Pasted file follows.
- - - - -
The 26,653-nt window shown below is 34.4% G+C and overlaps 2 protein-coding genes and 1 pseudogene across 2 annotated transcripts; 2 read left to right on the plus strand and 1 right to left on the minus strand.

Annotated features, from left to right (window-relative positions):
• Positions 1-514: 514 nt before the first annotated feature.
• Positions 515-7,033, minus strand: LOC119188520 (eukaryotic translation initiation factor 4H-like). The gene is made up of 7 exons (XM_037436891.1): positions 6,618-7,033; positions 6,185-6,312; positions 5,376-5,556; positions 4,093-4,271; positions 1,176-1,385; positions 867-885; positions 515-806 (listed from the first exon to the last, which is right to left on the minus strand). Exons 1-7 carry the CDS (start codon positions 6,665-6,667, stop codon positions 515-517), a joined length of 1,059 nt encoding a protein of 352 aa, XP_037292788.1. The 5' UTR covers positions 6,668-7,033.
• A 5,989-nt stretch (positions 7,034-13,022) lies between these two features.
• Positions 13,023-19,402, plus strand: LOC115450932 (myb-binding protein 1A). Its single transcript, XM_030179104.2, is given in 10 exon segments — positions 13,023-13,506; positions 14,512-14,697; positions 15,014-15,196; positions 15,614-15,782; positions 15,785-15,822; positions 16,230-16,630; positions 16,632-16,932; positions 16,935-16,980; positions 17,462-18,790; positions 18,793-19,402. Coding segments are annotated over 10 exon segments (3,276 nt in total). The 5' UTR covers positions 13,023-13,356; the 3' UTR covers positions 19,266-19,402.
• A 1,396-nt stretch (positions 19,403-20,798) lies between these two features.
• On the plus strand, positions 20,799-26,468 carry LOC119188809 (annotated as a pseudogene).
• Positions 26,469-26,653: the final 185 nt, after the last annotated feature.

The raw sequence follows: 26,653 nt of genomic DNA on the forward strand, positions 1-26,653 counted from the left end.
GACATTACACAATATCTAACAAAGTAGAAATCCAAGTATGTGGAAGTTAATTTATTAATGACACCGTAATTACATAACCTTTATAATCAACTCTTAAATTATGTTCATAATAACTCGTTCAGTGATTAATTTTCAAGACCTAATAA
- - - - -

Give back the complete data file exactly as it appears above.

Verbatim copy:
The 26,653-nt window shown below is 34.4% G+C and overlaps 2 protein-coding genes and 1 pseudogene across 2 annotated transcripts; 2 read left to right on the plus strand and 1 right to left on the minus strand.

Annotated features, from left to right (window-relative positions):
• Positions 1-514: 514 nt before the first annotated feature.
• Positions 515-7,033, minus strand: LOC119188520 (eukaryotic translation initiation factor 4H-like). The gene is made up of 7 exons (XM_037436891.1): positions 6,618-7,033; positions 6,185-6,312; positions 5,376-5,556; positions 4,093-4,271; positions 1,176-1,385; positions 867-885; positions 515-806 (listed from the first exon to the last, which is right to left on the minus strand). Exons 1-7 carry the CDS (start codon positions 6,665-6,667, stop codon positions 515-517), a joined length of 1,059 nt encoding a protein of 352 aa, XP_037292788.1. The 5' UTR covers positions 6,668-7,033.
• A 5,989-nt stretch (positions 7,034-13,022) lies between these two features.
• Positions 13,023-19,402, plus strand: LOC115450932 (myb-binding protein 1A). Its single transcript, XM_030179104.2, is given in 10 exon segments — positions 13,023-13,506; positions 14,512-14,697; positions 15,014-15,196; positions 15,614-15,782; positions 15,785-15,822; positions 16,230-16,630; positions 16,632-16,932; positions 16,935-16,980; positions 17,462-18,790; positions 18,793-19,402. Coding segments are annotated over 10 exon segments (3,276 nt in total). The 5' UTR covers positions 13,023-13,356; the 3' UTR covers positions 19,266-19,402.
• A 1,396-nt stretch (positions 19,403-20,798) lies between these two features.
• On the plus strand, positions 20,799-26,468 carry LOC119188809 (annotated as a pseudogene).
• Positions 26,469-26,653: the final 185 nt, after the last annotated feature.

The raw sequence follows: 26,653 nt of genomic DNA on the forward strand, positions 1-26,653 counted from the left end.
GACATTACACAATATCTAACAAAGTAGAAATCCAAGTATGTGGAAGTTAATTTATTAATGACACCGTAATTACATAACCTTTATAATCAACTCTTAAATTATGTTCATAATAACTCGTTCAGTGATTAATTTTCAAGACCTAATAA